Over the last year, I have had the privilege to lead the California Blockchain Working Group, which delivered its report to the Legislature in early July. Established by AB 2658, the 20-member Working Group comprised experts with backgrounds in computer science, cybersecurity, information technology, law, and policy. We were charged with drafting a working definition of blockchain, providing advice to State offices and agencies considering implementation of blockchain platforms, and offering guidance to policymakers to foster an open and equitable regulatory environment for the technology in California.
What did we learn? Enough to make a few outright recommendations as well as identify areas where further research is warranted.
A few guiding principles: Refine the application of blockchain systems first on things, not people. This could mean implementations of blockchain for tracing food from farms to stores to reduce the economic and human harm of food-borne illnesses; reducing paperwork and increasing reliability of tracing vehicles and parts from manufacturing floor to consumer to future owners or dismantlers; improving workflows for digitizing, cataloging and storing the reams of documents held in the State Archives.
Similarly, blockchain solutions could be implemented for public vital records, such as birth, death and marriage certificates or real estate titles without risk of compromising private information. Greater caution should be taken in applications that affect public service delivery to populations in precarious circumstances, such as the homeless or unemployed. Overarching problems to address, especially for sensitive records, include the need for reliable, persistent digital identification and the evolving requirements for cybersecurity.
These are all worthy goals, but even after a year of leading a group of professionals devoted to studying and implementing such technology, I still wonder at the luster blockchain holds in the public imagination. Is the potential impact of blockchain equivalent to that of the internet itself? Or is it a significant but passing fad, to be superseded by the next innovative database architecture?
Blockchain has gained notoriety as the technology underpinning Bitcoin and other cryptocurrencies, payment systems used not only for illicit trafficking of drugs and weapons but also for aid to refugees or startup investments. Beyond its high-profile applications in the field of fintech, blockchain – and Distributed Ledger Technology (DLT) more broadly – offer potential benefits to individual consumers, patients and learners.
Part of blockchain’s attraction is the ethos of personal control over data that enhances privacy and reduces the power of traditional institutions. Such platforms may provide fine-grained control over the data I share—my age, when needed to buy alcohol, but not my height or home address; proving completion of relevant coursework to demonstrate certain job skills without turning over my entire academic record. And with this control, such platforms reduce reliance on intermediaries—educational institutions, banks—and the attendant fees that frequently accompany their services.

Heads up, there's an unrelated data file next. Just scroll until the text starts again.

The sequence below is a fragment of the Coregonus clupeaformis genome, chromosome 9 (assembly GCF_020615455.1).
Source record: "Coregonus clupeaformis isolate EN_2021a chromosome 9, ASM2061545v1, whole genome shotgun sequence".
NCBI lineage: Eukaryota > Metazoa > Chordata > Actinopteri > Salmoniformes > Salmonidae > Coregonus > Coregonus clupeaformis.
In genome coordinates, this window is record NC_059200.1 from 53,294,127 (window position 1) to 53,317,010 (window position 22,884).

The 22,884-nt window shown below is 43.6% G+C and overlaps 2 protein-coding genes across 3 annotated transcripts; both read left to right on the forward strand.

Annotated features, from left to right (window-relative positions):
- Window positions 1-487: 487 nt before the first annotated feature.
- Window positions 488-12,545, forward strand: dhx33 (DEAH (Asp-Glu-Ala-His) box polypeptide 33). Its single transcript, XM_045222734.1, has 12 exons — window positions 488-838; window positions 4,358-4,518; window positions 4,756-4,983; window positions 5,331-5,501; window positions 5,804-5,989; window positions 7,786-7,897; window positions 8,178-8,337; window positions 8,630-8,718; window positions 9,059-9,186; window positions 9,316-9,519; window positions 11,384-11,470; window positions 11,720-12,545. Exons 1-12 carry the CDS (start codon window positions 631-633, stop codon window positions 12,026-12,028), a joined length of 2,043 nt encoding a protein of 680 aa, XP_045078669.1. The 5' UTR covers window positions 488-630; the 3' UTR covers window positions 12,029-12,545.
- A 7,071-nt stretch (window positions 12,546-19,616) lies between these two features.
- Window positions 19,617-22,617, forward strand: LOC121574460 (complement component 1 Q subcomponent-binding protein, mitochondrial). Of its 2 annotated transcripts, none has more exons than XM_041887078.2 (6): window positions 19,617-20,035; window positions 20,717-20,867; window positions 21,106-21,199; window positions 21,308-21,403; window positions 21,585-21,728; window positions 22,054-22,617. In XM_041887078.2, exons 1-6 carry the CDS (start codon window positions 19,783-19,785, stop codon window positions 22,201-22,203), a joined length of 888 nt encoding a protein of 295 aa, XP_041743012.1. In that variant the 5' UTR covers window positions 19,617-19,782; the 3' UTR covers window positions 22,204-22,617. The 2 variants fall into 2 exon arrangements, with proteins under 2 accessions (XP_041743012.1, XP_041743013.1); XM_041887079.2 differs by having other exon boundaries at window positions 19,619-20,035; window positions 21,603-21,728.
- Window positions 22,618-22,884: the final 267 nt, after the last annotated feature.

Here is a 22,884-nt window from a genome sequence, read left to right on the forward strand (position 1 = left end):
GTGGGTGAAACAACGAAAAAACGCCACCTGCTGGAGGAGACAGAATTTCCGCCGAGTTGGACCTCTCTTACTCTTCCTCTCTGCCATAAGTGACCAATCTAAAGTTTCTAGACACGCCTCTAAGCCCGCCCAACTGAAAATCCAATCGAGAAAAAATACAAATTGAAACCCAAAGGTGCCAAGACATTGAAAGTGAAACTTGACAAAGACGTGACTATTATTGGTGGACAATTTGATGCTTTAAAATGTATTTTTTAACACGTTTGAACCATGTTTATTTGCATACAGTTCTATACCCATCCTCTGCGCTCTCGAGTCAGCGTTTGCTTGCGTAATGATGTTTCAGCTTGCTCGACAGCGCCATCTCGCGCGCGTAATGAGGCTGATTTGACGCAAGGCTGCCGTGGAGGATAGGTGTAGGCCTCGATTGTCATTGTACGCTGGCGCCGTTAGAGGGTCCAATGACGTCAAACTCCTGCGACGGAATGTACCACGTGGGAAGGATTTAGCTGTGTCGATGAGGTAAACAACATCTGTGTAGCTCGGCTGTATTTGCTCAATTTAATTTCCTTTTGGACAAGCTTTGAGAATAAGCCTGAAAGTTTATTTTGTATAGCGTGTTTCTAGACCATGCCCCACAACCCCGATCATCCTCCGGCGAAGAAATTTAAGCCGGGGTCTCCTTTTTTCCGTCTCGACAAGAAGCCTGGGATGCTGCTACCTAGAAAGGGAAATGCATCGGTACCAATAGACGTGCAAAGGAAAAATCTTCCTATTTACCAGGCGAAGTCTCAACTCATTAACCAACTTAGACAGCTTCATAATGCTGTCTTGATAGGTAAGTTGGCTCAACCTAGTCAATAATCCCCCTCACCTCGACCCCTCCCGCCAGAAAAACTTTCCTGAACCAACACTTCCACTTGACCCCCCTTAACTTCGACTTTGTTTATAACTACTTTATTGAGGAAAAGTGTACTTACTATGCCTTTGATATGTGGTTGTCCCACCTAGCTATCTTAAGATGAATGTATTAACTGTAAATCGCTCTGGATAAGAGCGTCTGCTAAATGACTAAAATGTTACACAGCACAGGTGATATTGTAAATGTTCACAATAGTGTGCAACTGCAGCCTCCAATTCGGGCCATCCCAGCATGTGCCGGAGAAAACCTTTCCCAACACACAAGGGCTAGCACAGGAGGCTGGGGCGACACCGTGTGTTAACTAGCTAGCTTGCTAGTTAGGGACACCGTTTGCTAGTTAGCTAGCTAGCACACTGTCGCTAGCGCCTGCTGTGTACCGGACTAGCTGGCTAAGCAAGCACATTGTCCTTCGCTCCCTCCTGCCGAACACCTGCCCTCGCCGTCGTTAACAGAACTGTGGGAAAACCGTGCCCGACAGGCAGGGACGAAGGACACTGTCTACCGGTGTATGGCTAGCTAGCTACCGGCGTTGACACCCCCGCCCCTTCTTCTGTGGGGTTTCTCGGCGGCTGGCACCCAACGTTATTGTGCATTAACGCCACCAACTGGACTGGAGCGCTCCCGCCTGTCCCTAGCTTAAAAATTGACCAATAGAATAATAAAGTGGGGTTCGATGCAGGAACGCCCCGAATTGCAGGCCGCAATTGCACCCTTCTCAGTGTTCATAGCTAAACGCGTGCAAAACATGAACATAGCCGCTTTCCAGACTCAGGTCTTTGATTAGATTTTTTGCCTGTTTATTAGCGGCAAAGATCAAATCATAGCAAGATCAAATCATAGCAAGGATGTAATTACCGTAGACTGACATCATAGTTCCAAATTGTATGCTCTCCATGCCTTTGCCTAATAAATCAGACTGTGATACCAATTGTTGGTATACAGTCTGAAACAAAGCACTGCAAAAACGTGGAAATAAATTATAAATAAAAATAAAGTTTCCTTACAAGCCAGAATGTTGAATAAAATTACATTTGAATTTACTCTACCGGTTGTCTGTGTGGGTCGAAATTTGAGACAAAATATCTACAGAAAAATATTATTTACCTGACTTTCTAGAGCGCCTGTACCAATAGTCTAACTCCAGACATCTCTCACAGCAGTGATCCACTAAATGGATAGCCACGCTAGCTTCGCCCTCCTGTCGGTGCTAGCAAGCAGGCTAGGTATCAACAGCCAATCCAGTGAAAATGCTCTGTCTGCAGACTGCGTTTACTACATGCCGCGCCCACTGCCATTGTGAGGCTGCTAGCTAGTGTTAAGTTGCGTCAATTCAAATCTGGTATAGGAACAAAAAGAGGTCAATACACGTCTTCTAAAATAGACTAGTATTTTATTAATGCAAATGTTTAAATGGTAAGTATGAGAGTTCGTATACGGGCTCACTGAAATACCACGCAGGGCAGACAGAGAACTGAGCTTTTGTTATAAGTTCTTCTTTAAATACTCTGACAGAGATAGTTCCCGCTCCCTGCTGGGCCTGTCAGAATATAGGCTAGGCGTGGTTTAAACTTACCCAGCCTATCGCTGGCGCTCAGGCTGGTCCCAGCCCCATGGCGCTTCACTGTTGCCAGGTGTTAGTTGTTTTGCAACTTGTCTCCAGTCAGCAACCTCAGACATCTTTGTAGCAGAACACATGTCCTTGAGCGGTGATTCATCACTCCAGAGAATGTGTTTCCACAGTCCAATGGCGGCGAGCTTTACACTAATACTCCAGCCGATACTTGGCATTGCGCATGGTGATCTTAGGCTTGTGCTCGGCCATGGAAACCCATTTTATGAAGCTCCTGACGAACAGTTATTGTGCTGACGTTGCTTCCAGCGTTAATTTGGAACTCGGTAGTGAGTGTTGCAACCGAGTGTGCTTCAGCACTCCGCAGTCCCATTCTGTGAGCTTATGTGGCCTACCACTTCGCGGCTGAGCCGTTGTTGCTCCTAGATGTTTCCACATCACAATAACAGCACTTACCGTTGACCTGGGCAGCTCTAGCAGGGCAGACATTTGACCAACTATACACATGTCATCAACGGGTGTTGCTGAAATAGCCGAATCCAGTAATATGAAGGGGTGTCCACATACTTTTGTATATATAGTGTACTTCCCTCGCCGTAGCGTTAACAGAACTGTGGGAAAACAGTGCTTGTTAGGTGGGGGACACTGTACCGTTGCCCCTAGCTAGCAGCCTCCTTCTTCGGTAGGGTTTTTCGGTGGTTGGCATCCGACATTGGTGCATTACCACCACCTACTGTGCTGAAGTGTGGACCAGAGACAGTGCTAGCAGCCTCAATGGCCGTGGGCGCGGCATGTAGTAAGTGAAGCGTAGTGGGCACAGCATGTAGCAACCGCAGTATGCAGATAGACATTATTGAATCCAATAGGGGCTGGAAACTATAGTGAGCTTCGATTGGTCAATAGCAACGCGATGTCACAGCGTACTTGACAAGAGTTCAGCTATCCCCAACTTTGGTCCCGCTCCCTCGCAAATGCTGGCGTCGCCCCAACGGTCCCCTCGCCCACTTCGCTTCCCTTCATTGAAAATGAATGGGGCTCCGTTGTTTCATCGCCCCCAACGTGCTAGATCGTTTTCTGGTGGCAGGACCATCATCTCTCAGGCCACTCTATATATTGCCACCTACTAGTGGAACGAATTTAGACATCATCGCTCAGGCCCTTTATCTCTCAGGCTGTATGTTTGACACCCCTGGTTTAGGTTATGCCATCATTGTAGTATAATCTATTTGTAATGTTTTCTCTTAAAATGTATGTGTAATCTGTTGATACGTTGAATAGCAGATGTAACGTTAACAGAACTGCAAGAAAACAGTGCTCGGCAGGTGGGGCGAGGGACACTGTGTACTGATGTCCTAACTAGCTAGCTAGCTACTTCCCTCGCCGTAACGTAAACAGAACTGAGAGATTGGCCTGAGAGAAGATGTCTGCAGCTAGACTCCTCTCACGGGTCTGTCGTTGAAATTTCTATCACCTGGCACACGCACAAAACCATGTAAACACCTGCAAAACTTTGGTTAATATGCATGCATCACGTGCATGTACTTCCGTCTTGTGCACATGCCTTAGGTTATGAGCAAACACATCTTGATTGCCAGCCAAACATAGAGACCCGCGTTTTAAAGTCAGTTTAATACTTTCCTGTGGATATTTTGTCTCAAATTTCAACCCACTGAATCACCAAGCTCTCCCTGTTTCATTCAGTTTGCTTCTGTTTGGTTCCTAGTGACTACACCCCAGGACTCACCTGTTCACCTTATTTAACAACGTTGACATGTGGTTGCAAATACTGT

As the fifth-largest economy in the world, the most populous state in the U.S. and home to the most innovative and influential technology companies, California is well suited to take a reasoned position on blockchain across a wide range of potential applications. States like Wyoming, New York and Illinois have forged ahead with their own task forces and working groups related to blockchain regulations, with varying levels of recommended openness or strict scrutiny regarding potential regulation. California’s leaders deserve credit for taking a thoughtful, evidence-based approach to creating new frameworks for implementing an emerging technology with potentially wide-ranging impact.
The Working Group’s final report, Blockchain in California: A Roadmap, avoids the magical thinking or technological solutionism that sometimes attends shiny new tech ideas. Blockchain won’t cure Covid-19, fix systemic racism, or reverse alarming unemployment trends. But if implemented conscientiously on a case-by-case basis, it could make a dent in improving health outcomes, increasing autonomy for property owners and consumers, and alleviating some bureaucratic practices that may be a drag on the economy. And those are contributions we can all welcome.
Originally published on The Berkeley Blog.
The Center for Information Technology Research in the Interest of Society (CITRIS) and the Banatao Institute drive interdisciplinary innovation for social good with faculty researchers and students from four University of California campuses – Berkeley, Davis, Merced, and Santa Cruz – along with public and private partners.
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